With tight state budget, will working poor pay more?

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Capital News Service
LANSING — While House Republicans push to eliminate the Earned Income Tax Credit as a way to cut the state budget, defenders of the 3-year-old tax break say it benefits the economy.
The credit refunds some taxes for more than 780,000 low-income workers. In 2009, it cut $338 million from state revenues.
The Michigan League for Human Services, an advocacy group, argues that lawmakers should cut other tax credits instead.
The group has written to all lawmakers, letting them know how much their district economies would lose by eliminating the credit, said league communications director Judy Putnam.
Ramona Spencer of Lansing is one of many low-paid workers who claim the credit. She said losing it would significantly hurt her ability to take care of her disabled 26-year-old son and make ends meet.
“There’s been less support by the state when we need it most,” she said, citing cuts to many public services.
“Every dime counts and every little bit helps,” she said. “Having extra money helps balance things out.”
Sen. Bert Johnson, D-Highland Park, said he hasn’t seen a legitimate reason for removing the tax credit.
The government should protect eligible families in tough economic times, Johnson said. Effectively raising taxes on them is “not acceptable at this point.”
And Charles Anderson, president of the Detroit Urban League, said its elimination would “bring more pain to the people suffering most in our state.”
But Ari Adler, the press secretary for House Speaker James Bolger, R-Marshall, said the state must look at all tax exemptions and credits, including the earned income tax credit.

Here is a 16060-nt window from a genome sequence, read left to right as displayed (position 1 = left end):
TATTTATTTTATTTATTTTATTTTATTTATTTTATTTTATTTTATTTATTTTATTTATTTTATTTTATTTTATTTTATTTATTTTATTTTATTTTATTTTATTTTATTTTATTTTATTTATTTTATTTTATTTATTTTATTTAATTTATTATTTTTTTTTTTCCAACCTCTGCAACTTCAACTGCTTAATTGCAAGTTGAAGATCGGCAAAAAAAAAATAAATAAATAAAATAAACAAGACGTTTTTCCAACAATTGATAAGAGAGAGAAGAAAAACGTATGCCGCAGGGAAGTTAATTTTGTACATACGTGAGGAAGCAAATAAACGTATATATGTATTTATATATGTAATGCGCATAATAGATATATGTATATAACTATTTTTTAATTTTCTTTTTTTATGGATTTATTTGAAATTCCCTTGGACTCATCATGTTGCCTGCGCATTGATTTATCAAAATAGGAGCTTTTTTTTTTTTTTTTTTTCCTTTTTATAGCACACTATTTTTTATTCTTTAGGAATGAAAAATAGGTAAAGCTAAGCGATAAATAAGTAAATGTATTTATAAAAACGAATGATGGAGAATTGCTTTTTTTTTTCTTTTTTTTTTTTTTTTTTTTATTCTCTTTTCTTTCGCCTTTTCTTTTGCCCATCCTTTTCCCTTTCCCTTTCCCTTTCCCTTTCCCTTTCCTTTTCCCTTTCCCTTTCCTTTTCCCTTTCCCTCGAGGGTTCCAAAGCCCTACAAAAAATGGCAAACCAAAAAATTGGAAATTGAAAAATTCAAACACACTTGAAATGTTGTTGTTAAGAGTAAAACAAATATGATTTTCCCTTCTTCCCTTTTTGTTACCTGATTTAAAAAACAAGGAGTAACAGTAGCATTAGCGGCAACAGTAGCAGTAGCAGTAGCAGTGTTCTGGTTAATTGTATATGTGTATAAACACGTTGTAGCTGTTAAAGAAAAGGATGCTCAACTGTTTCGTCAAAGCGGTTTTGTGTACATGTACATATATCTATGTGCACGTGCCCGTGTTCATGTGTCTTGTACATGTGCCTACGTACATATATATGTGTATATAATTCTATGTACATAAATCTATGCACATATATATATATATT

Adler said Republicans are examining how existing tax laws impact the state’s competitiveness.
No legislation to eliminate the credit has been introduced yet, he said.
Gov. Rick Snyder hasn’t announced his position on the issue.
According to the Treasury Department, the average credit was $432 in 2009.
The amount varies depending on taxpayers’ income and how many dependent children they have. There are separate credits: one for federal taxes and one at the state level.
The state credit, equal to 20 percent of the federal version, ranges from about $90 to a maximum of about $1,100.
Putnam, of the league, stressed the effectiveness of those dollars in the economy. She called it a “great benefit to small business.
“When people who are struggling to make ends meet, when they get money, they tend to spend it and spend quickly,” she said.
Spencer, the Lansing mother, said losing the credit could make some extra things unaffordable, like the annual vacation she takes to Lake Michigan.
“Things are already uncomfortably tight,” she said. “It’s tough enough.”
But Adler asked, “Can the people of Michigan afford to be as generous as we once were, given the current economy? We think the answer is no.”
The league cites a study by the Anderson Economic Group in East Lansing that said every dollar of the federal earned income tax credit generated $1.67 in economic activity.
As an alternative to cutting the credit, the league proposed extending the sales tax to services and shifting from a flat income tax to a graduated one.
Putnam said the state offers billions of dollars in existing tax credits, leaving plenty of places to cut other than the earned income credit.
Johnson, the Highland Park lawmaker, said the state couldn’t justifiably pay for many of Snyder’s proposals, including lowering business taxes, by raising taxes on the “most vulnerable citizens.”
“There’s not enough money in the budget to pay for what’s on the table,” he said. “I’m not looking just to tax and spend.”
Still, he said, “We shouldn’t balance budgets on the backs of working families.”
© 2011, Capital News Service, Michigan State University School of Journalism. Not to be reproduced without permission.

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